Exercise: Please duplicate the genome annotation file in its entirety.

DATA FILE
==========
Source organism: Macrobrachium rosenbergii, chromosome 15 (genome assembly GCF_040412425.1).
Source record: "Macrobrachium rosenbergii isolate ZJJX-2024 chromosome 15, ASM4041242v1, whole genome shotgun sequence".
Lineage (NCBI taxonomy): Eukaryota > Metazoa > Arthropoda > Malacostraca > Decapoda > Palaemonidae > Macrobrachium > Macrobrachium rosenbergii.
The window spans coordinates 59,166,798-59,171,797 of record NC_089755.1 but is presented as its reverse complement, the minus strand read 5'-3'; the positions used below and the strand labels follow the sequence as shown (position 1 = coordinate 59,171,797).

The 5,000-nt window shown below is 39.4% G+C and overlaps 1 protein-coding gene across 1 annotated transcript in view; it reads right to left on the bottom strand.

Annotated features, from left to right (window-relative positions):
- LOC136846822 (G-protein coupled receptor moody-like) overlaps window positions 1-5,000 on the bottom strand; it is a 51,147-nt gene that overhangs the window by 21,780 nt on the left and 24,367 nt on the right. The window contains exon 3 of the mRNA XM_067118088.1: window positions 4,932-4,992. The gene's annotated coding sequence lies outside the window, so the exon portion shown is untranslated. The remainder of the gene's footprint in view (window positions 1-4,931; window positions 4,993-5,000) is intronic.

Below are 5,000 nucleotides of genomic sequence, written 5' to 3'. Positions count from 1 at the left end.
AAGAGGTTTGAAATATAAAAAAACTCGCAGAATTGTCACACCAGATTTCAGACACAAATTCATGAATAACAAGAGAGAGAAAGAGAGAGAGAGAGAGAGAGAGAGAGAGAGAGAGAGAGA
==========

Source organism: Macrobrachium rosenbergii, chromosome 15 (genome assembly GCF_040412425.1).
Source record: "Macrobrachium rosenbergii isolate ZJJX-2024 chromosome 15, ASM4041242v1, whole genome shotgun sequence".
Lineage (NCBI taxonomy): Eukaryota > Metazoa > Arthropoda > Malacostraca > Decapoda > Palaemonidae > Macrobrachium > Macrobrachium rosenbergii.
The window spans coordinates 59,166,798-59,171,797 of record NC_089755.1 but is presented as its reverse complement, the minus strand read 5'-3'; the positions used below and the strand labels follow the sequence as shown (position 1 = coordinate 59,171,797).

The 5,000-nt window shown below is 39.4% G+C and overlaps 1 protein-coding gene across 1 annotated transcript in view; it reads right to left on the bottom strand.

Annotated features, from left to right (window-relative positions):
- LOC136846822 (G-protein coupled receptor moody-like) overlaps window positions 1-5,000 on the bottom strand; it is a 51,147-nt gene that overhangs the window by 21,780 nt on the left and 24,367 nt on the right. The window contains exon 3 of the mRNA XM_067118088.1: window positions 4,932-4,992. The gene's annotated coding sequence lies outside the window, so the exon portion shown is untranslated. The remainder of the gene's footprint in view (window positions 1-4,931; window positions 4,993-5,000) is intronic.

Below are 5,000 nucleotides of genomic sequence, written 5' to 3'. Positions count from 1 at the left end.
AAGAGGTTTGAAATATAAAAAAACTCGCAGAATTGTCACACCAGATTTCAGACACAAATTCATGAATAACAAGAGAGAGAAAGAGAGAGAGAGAGAGAGAGAGAGAGAGAGAGAGAGAGA